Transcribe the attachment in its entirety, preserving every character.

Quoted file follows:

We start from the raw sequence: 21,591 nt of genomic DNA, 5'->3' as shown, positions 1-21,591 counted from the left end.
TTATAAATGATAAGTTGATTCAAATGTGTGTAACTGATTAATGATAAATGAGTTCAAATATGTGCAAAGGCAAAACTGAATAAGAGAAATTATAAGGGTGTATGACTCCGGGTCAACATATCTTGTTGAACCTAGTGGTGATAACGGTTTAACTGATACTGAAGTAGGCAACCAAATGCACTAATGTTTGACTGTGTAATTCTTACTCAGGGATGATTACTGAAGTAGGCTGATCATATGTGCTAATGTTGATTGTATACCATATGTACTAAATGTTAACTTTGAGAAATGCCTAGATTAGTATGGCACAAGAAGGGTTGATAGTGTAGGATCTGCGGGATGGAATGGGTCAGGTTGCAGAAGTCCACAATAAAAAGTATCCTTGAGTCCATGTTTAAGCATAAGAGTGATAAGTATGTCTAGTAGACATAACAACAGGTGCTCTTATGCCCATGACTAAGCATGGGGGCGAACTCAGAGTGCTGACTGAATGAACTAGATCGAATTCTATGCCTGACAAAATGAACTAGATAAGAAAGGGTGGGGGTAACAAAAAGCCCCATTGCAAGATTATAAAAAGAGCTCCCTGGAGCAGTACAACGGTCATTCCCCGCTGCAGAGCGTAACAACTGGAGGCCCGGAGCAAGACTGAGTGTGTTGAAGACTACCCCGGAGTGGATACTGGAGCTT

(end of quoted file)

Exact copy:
We start from the raw sequence: 21,591 nt of genomic DNA, 5'->3' as shown, positions 1-21,591 counted from the left end.
TTATAAATGATAAGTTGATTCAAATGTGTGTAACTGATTAATGATAAATGAGTTCAAATATGTGCAAAGGCAAAACTGAATAAGAGAAATTATAAGGGTGTATGACTCCGGGTCAACATATCTTGTTGAACCTAGTGGTGATAACGGTTTAACTGATACTGAAGTAGGCAACCAAATGCACTAATGTTTGACTGTGTAATTCTTACTCAGGGATGATTACTGAAGTAGGCTGATCATATGTGCTAATGTTGATTGTATACCATATGTACTAAATGTTAACTTTGAGAAATGCCTAGATTAGTATGGCACAAGAAGGGTTGATAGTGTAGGATCTGCGGGATGGAATGGGTCAGGTTGCAGAAGTCCACAATAAAAAGTATCCTTGAGTCCATGTTTAAGCATAAGAGTGATAAGTATGTCTAGTAGACATAACAACAGGTGCTCTTATGCCCATGACTAAGCATGGGGGCGAACTCAGAGTGCTGACTGAATGAACTAGATCGAATTCTATGCCTGACAAAATGAACTAGATAAGAAAGGGTGGGGGTAACAAAAAGCCCCATTGCAAGATTATAAAAAGAGCTCCCTGGAGCAGTACAACGGTCATTCCCCGCTGCAGAGCGTAACAACTGGAGGCCCGGAGCAAGACTGAGTGTGTTGAAGACTACCCCGGAGTGGATACTGGAGCTT